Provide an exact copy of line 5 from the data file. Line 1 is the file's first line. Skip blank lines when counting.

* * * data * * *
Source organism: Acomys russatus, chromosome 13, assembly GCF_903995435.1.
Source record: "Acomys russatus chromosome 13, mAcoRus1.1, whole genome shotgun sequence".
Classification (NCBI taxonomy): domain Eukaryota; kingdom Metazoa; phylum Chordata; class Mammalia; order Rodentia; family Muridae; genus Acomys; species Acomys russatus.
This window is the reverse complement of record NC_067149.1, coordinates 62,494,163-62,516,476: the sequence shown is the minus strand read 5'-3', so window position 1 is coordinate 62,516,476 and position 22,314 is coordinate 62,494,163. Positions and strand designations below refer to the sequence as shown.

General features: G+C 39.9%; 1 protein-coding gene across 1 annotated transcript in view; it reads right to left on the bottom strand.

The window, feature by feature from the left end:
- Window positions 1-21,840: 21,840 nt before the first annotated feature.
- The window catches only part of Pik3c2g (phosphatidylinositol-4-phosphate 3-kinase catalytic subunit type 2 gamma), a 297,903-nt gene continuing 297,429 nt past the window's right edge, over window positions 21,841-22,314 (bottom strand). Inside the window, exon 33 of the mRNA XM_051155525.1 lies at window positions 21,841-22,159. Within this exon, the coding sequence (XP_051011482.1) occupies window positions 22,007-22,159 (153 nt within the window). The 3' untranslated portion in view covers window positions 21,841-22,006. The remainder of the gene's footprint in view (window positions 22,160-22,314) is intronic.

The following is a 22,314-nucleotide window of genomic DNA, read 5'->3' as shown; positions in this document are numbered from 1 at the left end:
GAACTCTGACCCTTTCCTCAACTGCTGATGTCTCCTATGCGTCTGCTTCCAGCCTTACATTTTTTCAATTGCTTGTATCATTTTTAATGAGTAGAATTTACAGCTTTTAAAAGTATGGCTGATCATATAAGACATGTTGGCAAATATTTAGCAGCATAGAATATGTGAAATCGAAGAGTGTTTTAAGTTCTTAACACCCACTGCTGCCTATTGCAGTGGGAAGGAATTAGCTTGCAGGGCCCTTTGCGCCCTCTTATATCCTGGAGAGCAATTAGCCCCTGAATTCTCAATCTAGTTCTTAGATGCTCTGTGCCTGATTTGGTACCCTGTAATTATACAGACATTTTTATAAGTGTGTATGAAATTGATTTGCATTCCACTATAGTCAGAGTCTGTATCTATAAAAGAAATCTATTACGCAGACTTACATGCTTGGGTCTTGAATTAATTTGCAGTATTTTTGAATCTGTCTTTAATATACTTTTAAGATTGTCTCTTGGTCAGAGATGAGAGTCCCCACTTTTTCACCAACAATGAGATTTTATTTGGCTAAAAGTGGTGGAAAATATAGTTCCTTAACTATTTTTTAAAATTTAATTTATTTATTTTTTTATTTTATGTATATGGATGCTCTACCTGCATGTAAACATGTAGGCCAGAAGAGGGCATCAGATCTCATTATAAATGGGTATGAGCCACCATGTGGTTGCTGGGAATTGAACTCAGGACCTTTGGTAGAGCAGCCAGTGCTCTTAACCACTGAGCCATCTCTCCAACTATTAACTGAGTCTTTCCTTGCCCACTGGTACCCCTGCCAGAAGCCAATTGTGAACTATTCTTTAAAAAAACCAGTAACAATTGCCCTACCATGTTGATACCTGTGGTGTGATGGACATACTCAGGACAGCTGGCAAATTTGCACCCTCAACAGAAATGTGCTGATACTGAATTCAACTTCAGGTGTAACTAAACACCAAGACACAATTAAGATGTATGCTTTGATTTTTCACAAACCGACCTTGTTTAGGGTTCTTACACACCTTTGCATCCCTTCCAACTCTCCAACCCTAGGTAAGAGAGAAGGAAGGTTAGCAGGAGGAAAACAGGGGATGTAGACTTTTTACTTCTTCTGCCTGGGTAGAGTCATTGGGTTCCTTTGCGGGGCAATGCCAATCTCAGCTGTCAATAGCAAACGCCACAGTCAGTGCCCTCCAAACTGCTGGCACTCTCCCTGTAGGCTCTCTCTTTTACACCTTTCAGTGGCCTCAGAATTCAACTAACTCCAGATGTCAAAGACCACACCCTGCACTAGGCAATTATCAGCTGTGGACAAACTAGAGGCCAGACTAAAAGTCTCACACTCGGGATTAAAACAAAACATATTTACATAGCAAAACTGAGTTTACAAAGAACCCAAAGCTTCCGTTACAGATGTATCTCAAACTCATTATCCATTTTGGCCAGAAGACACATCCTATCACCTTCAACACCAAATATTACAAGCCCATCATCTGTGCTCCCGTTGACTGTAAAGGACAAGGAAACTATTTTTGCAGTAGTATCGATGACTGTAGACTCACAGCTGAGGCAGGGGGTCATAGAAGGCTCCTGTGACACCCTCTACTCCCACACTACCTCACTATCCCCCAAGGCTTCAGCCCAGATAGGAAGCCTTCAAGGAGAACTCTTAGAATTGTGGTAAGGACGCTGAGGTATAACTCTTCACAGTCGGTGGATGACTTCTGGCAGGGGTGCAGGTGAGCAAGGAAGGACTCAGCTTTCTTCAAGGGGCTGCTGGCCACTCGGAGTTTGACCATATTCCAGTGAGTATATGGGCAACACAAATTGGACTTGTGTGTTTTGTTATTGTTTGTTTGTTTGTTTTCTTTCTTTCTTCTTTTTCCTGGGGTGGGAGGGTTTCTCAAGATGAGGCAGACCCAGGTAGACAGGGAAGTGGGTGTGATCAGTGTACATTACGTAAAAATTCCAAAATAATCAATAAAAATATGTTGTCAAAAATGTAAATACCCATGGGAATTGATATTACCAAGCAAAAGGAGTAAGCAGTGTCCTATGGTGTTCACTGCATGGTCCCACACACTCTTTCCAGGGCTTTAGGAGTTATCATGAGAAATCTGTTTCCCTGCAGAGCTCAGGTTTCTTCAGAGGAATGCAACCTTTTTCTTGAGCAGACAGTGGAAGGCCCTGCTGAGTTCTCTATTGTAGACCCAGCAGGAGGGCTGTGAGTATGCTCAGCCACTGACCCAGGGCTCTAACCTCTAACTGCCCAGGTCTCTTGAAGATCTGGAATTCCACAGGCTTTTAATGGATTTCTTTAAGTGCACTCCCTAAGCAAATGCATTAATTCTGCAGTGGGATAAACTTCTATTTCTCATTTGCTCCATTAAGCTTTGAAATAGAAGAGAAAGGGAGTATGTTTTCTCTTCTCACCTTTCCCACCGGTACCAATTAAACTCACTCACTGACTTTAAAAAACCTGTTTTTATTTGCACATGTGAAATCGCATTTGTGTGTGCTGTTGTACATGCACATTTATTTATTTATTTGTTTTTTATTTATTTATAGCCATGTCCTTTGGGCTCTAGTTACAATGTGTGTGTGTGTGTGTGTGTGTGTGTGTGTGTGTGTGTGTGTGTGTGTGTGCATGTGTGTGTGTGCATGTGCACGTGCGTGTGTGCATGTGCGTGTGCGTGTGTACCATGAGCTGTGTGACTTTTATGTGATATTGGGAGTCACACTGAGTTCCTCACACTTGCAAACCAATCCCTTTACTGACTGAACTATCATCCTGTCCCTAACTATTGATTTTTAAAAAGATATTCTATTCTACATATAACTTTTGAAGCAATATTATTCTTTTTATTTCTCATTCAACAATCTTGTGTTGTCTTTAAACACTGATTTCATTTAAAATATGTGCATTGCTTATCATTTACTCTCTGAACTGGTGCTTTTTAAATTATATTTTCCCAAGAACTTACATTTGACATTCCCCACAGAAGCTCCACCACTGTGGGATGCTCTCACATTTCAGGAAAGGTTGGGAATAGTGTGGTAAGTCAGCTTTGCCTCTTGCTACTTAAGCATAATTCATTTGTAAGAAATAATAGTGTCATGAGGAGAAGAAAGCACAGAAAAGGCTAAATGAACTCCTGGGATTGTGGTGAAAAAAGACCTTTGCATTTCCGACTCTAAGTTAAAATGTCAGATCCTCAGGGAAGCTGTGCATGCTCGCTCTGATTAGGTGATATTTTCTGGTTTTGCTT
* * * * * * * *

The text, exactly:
General features: G+C 39.9%; 1 protein-coding gene across 1 annotated transcript in view; it reads right to left on the bottom strand.